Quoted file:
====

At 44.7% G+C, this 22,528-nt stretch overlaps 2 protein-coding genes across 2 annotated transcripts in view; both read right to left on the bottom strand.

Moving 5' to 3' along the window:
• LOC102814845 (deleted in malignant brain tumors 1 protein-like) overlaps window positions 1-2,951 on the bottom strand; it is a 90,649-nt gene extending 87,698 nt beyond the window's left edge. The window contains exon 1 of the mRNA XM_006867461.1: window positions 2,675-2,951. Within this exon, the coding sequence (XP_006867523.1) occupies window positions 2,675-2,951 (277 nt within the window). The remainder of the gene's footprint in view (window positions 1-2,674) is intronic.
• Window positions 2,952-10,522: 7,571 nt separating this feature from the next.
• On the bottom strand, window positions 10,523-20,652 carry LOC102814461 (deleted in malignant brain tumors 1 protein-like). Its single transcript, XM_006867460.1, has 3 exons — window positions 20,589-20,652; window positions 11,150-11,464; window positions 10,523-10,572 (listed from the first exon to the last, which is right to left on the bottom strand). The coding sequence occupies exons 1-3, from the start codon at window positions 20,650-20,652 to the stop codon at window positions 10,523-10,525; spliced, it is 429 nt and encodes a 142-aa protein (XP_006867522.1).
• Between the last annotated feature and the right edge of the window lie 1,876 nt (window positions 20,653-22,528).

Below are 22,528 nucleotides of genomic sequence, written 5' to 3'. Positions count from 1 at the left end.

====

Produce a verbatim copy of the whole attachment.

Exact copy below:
At 44.7% G+C, this 22,528-nt stretch overlaps 2 protein-coding genes across 2 annotated transcripts in view; both read right to left on the bottom strand.

Moving 5' to 3' along the window:
• LOC102814845 (deleted in malignant brain tumors 1 protein-like) overlaps window positions 1-2,951 on the bottom strand; it is a 90,649-nt gene extending 87,698 nt beyond the window's left edge. The window contains exon 1 of the mRNA XM_006867461.1: window positions 2,675-2,951. Within this exon, the coding sequence (XP_006867523.1) occupies window positions 2,675-2,951 (277 nt within the window). The remainder of the gene's footprint in view (window positions 1-2,674) is intronic.
• Window positions 2,952-10,522: 7,571 nt separating this feature from the next.
• On the bottom strand, window positions 10,523-20,652 carry LOC102814461 (deleted in malignant brain tumors 1 protein-like). Its single transcript, XM_006867460.1, has 3 exons — window positions 20,589-20,652; window positions 11,150-11,464; window positions 10,523-10,572 (listed from the first exon to the last, which is right to left on the bottom strand). The coding sequence occupies exons 1-3, from the start codon at window positions 20,650-20,652 to the stop codon at window positions 10,523-10,525; spliced, it is 429 nt and encodes a 142-aa protein (XP_006867522.1).
• Between the last annotated feature and the right edge of the window lie 1,876 nt (window positions 20,653-22,528).

Below are 22,528 nucleotides of genomic sequence, written 5' to 3'. Positions count from 1 at the left end.